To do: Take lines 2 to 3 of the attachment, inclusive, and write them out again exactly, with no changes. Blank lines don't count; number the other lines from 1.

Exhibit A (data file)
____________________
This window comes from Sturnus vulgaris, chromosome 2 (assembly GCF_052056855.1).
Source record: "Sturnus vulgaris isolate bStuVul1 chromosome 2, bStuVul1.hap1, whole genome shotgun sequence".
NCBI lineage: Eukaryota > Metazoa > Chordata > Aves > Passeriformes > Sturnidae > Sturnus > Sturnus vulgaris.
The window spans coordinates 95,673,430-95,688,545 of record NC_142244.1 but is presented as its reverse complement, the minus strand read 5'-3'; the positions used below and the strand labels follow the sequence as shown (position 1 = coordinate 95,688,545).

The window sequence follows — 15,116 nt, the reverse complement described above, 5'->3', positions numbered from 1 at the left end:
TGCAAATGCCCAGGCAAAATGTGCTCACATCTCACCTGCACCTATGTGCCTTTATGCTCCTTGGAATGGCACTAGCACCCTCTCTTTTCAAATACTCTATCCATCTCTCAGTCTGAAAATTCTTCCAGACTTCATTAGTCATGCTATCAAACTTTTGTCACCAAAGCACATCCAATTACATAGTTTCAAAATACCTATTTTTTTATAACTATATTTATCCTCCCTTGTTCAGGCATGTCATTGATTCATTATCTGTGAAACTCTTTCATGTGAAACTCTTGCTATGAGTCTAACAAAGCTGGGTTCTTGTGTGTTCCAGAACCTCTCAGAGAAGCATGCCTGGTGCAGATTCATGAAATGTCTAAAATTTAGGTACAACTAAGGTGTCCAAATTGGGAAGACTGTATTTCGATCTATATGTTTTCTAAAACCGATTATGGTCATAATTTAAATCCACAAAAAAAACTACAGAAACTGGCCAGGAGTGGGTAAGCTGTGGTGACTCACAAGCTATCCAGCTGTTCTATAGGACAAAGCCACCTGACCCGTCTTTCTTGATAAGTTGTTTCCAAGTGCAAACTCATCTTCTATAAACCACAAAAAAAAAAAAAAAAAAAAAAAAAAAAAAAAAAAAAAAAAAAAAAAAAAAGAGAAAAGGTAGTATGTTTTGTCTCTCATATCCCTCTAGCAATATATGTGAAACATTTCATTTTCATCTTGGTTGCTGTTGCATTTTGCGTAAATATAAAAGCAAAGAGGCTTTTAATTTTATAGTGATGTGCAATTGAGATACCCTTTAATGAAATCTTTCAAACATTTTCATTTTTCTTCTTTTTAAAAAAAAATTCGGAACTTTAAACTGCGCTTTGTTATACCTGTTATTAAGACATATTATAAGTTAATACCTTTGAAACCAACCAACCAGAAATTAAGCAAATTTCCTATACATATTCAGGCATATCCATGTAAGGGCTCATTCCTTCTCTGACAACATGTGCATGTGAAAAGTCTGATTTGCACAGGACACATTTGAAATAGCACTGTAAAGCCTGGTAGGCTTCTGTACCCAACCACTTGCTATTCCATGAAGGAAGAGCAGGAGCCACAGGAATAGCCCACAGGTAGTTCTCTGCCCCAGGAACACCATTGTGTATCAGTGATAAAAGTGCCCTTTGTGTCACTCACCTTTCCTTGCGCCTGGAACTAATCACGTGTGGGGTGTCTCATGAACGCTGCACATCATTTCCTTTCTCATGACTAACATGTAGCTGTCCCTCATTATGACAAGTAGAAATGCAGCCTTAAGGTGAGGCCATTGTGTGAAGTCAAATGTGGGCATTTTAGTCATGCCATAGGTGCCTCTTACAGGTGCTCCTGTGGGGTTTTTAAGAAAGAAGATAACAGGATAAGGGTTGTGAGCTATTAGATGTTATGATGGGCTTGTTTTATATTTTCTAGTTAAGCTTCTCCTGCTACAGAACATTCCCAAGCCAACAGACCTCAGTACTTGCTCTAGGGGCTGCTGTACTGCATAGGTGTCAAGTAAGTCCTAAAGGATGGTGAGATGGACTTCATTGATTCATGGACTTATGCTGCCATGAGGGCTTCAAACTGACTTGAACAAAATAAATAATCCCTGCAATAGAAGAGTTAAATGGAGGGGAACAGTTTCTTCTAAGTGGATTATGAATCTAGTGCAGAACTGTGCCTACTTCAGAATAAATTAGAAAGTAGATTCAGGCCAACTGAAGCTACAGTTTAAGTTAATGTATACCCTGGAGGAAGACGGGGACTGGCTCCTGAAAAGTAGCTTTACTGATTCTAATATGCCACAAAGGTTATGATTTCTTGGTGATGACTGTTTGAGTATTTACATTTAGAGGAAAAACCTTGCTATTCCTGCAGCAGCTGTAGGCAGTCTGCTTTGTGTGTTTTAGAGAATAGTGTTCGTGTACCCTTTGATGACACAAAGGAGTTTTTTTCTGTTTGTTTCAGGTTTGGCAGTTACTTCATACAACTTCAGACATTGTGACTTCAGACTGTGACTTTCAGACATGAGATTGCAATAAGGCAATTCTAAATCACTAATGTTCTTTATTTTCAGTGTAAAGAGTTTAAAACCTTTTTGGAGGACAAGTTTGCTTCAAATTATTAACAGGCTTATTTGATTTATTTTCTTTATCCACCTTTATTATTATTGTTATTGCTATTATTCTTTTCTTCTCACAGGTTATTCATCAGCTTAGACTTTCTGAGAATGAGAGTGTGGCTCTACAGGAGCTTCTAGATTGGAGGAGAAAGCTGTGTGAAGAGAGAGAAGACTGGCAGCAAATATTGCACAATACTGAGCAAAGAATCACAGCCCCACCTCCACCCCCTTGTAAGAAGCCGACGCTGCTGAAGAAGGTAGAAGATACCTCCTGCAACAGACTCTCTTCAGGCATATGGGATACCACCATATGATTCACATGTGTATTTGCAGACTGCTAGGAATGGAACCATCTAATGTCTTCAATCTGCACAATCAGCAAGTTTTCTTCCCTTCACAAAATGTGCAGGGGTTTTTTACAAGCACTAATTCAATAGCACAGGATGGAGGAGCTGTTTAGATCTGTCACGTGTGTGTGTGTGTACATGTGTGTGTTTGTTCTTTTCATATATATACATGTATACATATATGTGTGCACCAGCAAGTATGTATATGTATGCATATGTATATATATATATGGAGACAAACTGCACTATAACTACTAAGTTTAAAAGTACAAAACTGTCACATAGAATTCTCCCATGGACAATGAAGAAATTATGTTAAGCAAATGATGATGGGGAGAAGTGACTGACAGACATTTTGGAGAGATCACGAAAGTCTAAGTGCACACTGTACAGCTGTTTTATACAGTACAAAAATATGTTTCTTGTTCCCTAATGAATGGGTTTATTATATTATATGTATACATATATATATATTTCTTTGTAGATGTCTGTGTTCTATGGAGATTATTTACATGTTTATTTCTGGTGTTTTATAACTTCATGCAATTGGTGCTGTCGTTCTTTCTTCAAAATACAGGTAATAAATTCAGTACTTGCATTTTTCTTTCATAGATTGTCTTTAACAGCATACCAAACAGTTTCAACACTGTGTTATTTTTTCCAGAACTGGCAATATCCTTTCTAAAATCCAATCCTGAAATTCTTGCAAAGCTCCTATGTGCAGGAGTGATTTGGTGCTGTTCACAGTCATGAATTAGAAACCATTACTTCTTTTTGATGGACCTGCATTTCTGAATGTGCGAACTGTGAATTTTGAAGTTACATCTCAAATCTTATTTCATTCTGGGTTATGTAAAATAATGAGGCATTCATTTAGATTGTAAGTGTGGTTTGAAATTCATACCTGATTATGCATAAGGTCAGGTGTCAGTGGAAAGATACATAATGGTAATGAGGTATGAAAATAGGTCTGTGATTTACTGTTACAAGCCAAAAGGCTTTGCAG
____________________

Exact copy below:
Source record: "Sturnus vulgaris isolate bStuVul1 chromosome 2, bStuVul1.hap1, whole genome shotgun sequence".
NCBI lineage: Eukaryota > Metazoa > Chordata > Aves > Passeriformes > Sturnidae > Sturnus > Sturnus vulgaris.